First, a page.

Some people are supremely good at it, reducing complex situations into matters of simple black and white. This isn’t my particular area of expertise; I enjoy wading through the pools of ambiguity a bit too much to go about bludgeoning this beautiful world into absolutes. In fact, I would venture that delighting in nuance is part of what distinguishes La Vie Velominatus from the simple act of riding a bicycle.
I’ve spent the summer wrapping myself in the Rules handed down by the Apostle Museeuw during Keepers Tour 2012, with particular emphasis on Rule #90. Climbing Sur la Plaque is a cruel business, rising upwards under the crushing weight of physics as you fight to maintain your rhythm and momentum. At first, it’s a struggle to maintain speed on the smaller climbs as you learn how to change your pedaling action to compensate for changes in gradient. You focus on loading the pedals and forcing them around; the moment you lose the rhythm, gravity sinks her claws into your tires and tries to drag you back down the hill. On the other hand, if you maintain your cadence and power through the ramps, what is usually an intimidating slope will disappear under your wheels, making molehills of mountains.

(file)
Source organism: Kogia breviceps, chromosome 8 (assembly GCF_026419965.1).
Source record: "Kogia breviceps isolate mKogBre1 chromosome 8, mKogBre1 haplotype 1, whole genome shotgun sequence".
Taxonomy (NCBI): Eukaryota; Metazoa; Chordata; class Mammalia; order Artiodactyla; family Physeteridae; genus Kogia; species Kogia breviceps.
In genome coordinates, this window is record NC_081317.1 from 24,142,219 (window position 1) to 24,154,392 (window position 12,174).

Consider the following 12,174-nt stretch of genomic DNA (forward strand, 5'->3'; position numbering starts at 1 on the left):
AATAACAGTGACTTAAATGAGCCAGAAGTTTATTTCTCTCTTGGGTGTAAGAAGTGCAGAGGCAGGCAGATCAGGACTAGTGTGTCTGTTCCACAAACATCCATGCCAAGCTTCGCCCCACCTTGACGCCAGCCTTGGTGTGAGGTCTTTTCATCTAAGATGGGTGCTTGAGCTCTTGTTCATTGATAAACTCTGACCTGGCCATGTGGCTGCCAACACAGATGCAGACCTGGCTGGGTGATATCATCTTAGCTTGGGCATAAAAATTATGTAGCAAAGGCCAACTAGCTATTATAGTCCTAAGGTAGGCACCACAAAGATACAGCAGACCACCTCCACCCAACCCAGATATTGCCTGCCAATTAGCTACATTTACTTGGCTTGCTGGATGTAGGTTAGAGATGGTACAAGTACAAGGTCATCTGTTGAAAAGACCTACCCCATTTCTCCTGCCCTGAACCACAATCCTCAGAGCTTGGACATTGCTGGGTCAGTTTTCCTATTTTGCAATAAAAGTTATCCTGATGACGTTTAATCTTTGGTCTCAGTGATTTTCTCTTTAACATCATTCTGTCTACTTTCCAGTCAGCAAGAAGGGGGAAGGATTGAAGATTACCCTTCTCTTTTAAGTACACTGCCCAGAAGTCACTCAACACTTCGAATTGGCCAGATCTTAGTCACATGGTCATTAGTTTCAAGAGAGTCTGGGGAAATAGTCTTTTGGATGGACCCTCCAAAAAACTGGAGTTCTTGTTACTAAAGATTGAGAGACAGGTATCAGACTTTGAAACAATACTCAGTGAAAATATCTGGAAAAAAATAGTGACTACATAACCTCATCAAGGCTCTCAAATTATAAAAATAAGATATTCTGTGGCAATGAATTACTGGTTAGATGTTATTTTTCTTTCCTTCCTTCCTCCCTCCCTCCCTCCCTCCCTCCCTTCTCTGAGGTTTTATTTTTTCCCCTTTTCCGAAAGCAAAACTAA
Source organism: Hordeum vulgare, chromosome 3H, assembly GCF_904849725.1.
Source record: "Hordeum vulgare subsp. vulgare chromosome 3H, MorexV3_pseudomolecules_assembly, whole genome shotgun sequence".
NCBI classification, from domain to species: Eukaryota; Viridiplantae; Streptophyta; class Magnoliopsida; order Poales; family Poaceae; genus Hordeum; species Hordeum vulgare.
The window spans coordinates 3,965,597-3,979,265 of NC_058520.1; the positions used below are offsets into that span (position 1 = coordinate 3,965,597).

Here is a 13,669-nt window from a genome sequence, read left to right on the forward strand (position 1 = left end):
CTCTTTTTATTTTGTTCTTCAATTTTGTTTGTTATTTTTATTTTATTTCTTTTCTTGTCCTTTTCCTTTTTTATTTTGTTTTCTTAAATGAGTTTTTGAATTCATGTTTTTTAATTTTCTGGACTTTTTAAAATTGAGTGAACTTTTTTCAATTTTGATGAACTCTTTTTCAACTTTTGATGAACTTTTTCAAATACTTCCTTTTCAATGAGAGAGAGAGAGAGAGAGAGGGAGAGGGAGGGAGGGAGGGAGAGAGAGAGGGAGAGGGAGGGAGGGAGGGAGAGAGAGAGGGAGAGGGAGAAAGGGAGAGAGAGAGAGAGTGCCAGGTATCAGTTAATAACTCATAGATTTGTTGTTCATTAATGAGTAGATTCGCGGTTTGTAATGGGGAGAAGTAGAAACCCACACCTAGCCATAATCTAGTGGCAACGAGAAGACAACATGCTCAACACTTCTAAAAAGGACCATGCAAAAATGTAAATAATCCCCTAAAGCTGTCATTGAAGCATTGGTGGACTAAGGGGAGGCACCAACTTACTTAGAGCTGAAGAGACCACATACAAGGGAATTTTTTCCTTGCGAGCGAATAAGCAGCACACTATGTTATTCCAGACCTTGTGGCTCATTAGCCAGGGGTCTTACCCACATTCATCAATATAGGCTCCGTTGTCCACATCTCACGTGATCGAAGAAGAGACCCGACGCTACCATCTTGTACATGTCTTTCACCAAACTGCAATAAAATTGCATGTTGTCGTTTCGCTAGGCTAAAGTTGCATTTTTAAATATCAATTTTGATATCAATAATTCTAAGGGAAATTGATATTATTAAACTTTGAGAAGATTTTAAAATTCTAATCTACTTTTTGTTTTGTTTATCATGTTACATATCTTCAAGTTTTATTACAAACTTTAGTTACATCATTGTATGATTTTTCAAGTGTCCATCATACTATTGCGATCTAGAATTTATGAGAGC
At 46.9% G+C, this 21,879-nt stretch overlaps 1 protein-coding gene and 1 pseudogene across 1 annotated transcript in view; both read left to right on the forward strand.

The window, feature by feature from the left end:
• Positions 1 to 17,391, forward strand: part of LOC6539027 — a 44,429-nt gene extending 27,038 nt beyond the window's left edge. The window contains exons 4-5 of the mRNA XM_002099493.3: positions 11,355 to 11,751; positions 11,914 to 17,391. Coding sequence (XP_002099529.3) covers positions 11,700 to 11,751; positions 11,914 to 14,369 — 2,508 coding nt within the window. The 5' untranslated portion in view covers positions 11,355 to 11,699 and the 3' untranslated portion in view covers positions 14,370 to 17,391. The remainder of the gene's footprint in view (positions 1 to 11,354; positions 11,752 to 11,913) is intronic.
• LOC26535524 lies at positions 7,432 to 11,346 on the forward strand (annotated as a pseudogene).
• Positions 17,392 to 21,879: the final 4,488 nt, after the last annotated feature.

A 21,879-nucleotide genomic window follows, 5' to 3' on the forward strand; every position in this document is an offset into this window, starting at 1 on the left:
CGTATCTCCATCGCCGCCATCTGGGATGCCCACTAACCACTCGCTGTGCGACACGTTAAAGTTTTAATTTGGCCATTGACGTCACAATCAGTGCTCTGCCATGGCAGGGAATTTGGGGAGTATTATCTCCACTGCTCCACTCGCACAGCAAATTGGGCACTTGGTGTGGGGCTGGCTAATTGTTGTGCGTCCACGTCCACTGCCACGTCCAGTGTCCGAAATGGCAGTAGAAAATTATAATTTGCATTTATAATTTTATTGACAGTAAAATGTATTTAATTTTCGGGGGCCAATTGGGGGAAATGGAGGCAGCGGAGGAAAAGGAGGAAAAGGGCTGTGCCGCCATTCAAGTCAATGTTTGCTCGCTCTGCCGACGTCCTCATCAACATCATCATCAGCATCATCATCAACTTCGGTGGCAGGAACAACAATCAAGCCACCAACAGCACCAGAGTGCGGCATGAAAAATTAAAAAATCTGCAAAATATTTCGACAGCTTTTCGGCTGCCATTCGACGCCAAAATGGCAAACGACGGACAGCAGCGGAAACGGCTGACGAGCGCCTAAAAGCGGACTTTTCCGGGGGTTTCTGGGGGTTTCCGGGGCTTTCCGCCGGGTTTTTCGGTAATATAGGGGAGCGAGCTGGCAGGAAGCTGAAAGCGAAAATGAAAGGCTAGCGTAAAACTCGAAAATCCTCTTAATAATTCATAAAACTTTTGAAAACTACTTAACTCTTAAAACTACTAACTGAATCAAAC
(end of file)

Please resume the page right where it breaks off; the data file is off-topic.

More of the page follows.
If the Big Ring is a hammer, then not every climb is a nail. (I realize too late that referring to the road as a nail is sure to bring the Puncture Apocalypse on today’s ride.) The guns get more massive from the practice of Rule #90, but it comes at a hefty price: souplesse withers like a delicate flower as one seeks to conquer the art of mashing a huge gear. Indeed, one of the great pleasures in Cycling is to sense a certain fluidity of your stroke which belies the feeling of strength in your muscles as you continue to heap coals on the fire.
This requires an art altogether different from moving Sur la Plaque; it relies on turning the pedals at a higher cadence and shifting gear whenever the gradient changes. Rhythm holds court over everything else and is maintained at all costs. As the gradient steepens, the chain is slipped into the next smaller gear; as the gradient eases, it is droped back down. Not every climb suits this style of riding; the rear cluster must be matched perfectly to accomodate the changes in pitch such that maximum speed is maintained and the legs allowed to continue their relentless churn. When synchronized perfectly, it is the gateway to La Volupté; when not: disaster.
Such is the nuance of shifting gear, such is the nature of Cycling.